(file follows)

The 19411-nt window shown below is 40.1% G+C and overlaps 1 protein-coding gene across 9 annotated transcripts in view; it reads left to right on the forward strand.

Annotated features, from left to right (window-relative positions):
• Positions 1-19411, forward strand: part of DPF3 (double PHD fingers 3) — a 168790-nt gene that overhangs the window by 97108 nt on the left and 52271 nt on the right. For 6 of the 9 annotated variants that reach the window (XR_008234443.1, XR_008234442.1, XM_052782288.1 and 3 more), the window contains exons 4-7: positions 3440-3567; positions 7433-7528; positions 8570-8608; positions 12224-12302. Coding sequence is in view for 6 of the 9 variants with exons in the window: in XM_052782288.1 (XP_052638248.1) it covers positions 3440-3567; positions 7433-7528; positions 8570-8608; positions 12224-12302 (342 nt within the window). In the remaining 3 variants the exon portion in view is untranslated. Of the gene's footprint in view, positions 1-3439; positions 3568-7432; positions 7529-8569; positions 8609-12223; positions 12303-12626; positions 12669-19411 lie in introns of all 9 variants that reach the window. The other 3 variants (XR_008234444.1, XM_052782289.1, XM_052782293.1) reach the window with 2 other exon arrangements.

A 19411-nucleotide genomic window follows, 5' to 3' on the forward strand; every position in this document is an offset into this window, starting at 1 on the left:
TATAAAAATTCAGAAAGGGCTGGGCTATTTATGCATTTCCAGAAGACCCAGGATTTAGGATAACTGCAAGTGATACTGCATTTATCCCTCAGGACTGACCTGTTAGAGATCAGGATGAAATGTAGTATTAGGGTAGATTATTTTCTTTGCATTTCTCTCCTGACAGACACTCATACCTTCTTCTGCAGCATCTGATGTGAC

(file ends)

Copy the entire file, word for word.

The 19411-nt window shown below is 40.1% G+C and overlaps 1 protein-coding gene across 9 annotated transcripts in view; it reads left to right on the forward strand.

Annotated features, from left to right (window-relative positions):
• Positions 1-19411, forward strand: part of DPF3 (double PHD fingers 3) — a 168790-nt gene that overhangs the window by 97108 nt on the left and 52271 nt on the right. For 6 of the 9 annotated variants that reach the window (XR_008234443.1, XR_008234442.1, XM_052782288.1 and 3 more), the window contains exons 4-7: positions 3440-3567; positions 7433-7528; positions 8570-8608; positions 12224-12302. Coding sequence is in view for 6 of the 9 variants with exons in the window: in XM_052782288.1 (XP_052638248.1) it covers positions 3440-3567; positions 7433-7528; positions 8570-8608; positions 12224-12302 (342 nt within the window). In the remaining 3 variants the exon portion in view is untranslated. Of the gene's footprint in view, positions 1-3439; positions 3568-7432; positions 7529-8569; positions 8609-12223; positions 12303-12626; positions 12669-19411 lie in introns of all 9 variants that reach the window. The other 3 variants (XR_008234444.1, XM_052782289.1, XM_052782293.1) reach the window with 2 other exon arrangements.

A 19411-nucleotide genomic window follows, 5' to 3' on the forward strand; every position in this document is an offset into this window, starting at 1 on the left:
TATAAAAATTCAGAAAGGGCTGGGCTATTTATGCATTTCCAGAAGACCCAGGATTTAGGATAACTGCAAGTGATACTGCATTTATCCCTCAGGACTGACCTGTTAGAGATCAGGATGAAATGTAGTATTAGGGTAGATTATTTTCTTTGCATTTCTCTCCTGACAGACACTCATACCTTCTTCTGCAGCATCTGATGTGAC